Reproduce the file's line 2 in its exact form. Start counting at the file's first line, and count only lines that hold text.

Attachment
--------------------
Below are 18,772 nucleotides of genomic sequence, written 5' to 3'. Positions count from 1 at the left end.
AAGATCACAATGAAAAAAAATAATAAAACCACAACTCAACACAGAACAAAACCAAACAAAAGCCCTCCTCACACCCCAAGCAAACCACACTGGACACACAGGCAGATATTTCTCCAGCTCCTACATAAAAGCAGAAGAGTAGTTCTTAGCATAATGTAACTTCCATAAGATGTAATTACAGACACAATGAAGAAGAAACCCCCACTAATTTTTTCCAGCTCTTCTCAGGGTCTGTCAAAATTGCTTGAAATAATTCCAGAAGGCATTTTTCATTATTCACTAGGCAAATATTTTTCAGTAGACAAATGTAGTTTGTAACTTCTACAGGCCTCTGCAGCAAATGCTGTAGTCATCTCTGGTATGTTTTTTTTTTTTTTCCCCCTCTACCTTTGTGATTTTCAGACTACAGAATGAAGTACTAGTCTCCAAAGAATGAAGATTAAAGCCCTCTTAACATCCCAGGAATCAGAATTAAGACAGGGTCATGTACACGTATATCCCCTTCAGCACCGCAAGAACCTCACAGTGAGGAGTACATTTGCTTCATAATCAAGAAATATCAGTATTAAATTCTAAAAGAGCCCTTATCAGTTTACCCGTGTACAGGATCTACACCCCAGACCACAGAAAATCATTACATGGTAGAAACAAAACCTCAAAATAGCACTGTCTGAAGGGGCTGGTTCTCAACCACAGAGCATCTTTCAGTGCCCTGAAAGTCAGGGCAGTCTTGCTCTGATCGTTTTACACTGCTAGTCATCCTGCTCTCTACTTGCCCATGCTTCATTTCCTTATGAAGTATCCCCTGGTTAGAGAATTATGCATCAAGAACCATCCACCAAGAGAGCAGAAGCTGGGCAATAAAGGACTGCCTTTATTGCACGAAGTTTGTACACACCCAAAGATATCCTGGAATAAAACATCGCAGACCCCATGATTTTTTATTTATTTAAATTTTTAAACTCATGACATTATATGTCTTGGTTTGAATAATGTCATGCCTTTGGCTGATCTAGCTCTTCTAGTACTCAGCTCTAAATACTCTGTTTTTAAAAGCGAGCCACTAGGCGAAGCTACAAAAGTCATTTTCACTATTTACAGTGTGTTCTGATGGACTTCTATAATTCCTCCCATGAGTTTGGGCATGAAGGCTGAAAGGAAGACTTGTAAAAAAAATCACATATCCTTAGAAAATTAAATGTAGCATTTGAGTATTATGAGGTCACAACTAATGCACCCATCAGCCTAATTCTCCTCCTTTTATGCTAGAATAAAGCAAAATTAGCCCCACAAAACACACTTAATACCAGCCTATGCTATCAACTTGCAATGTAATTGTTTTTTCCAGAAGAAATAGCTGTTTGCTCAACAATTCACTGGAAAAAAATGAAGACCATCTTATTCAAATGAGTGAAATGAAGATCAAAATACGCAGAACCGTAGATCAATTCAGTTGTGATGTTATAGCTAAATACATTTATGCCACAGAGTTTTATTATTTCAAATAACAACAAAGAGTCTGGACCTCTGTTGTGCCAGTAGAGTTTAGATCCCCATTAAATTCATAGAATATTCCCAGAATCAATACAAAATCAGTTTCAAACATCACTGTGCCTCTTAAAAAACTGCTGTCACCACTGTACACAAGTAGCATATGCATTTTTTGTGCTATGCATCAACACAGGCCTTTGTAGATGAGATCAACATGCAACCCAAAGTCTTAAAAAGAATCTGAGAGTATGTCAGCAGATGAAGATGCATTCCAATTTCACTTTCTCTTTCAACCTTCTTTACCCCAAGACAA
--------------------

AAGATCACAATGAAAAAAAATAATAAAACCACAACTCAACACAGAACAAAACCAAACAAAAGCCCTCCTCACACCCCAAGCAAACCACACTGGACACACAGGCAGATATTTCTCCAGCTCCTACATAAAAGCAGAAGAGTAGTTCTTAGCATAATGTAACTTCCATAAGATGTAATTACAGACACAATGAAGAAGAAACCCCCACTAATTTTTTCCAGCTCTTCTCAGGGTCTGTCAAAATTGCTTGAAATAATTCCAGAAGGCATTTTTCATTATTCACTAGGCAAATATTTTTCAGTAGACAAATGTAGTTTGTAACTTCTACAGGCCTCTGCAGCAAATGCTGTAGTCATCTCTGGTATGTTTTTTTTTTTTTTCCCCCTCTACCTTTGTGATTTTCAGACTACAGAATGAAGTACTAGTCTCCAAAGAATGAAGATTAAAGCCCTCTTAACATCCCAGGAATCAGAATTAAGACAGGGTCATGTACACGTATATCCCCTTCAGCACCGCAAGAACCTCACAGTGAGGAGTACATTTGCTTCATAATCAAGAAATATCAGTATTAAATTCTAAAAGAGCCCTTATCAGTTTACCCGTGTACAGGATCTACACCCCAGACCACAGAAAATCATTACATGGTAGAAACAAAACCTCAAAATAGCACTGTCTGAAGGGGCTGGTTCTCAACCACAGAGCATCTTTCAGTGCCCTGAAAGTCAGGGCAGTCTTGCTCTGATCGTTTTACACTGCTAGTCATCCTGCTCTCTACTTGCCCATGCTTCATTTCCTTATGAAGTATCCCCTGGTTAGAGAATTATGCATCAAGAACCATCCACCAAGAGAGCAGAAGCTGGGCAATAAAGGACTGCCTTTATTGCACGAAGTTTGTACACACCCAAAGATATCCTGGAATAAAACATCGCAGACCCCATGATTTTTTATTTATTTAAATTTTTAAACTCATGACATTATATGTCTTGGTTTGAATAATGTCATGCCTTTGGCTGATCTAGCTCTTCTAGTACTCAGCTCTAAATACTCTGTTTTTAAAAGCGAGCCACTAGGCGAAGCTACAAAAGTCATTTTCACTATTTACAGTGTGTTCTGATGGACTTCTATAATTCCTCCCATGAGTTTGGGCATGAAGGCTGAAAGGAAGACTTGTAAAAAAAATCACATATCCTTAGAAAATTAAATGTAGCATTTGAGTATTATGAGGTCACAACTAATGCACCCATCAGCCTAATTCTCCTCCTTTTATGCTAGAATAAAGCAAAATTAGCCCCACAAAACACACTTAATACCAGCCTATGCTATCAACTTGCAATGTAATTGTTTTTTCCAGAAGAAATAGCTGTTTGCTCAACAATTCACTGGAAAAAAATGAAGACCATCTTATTCAAATGAGTGAAATGAAGATCAAAATACGCAGAACCGTAGATCAATTCAGTTGTGATGTTATAGCTAAATACATTTATGCCACAGAGTTTTATTATTTCAAATAACAACAAAGAGTCTGGACCTCTGTTGTGCCAGTAGAGTTTAGATCCCCATTAAATTCATAGAATATTCCCAGAATCAATACAAAATCAGTTTCAAACATCACTGTGCCTCTTAAAAAACTGCTGTCACCACTGTACACAAGTAGCATATGCATTTTTTGTGCTATGCATCAACACAGGCCTTTGTAGATGAGATCAACATGCAACCCAAAGTCTTAAAAAGAATCTGAGAGTATGTCAGCAGATGAAGATGCATTCCAATTTCACTTTCTCTTTCAACCTTCTTTACCCCAAGACAA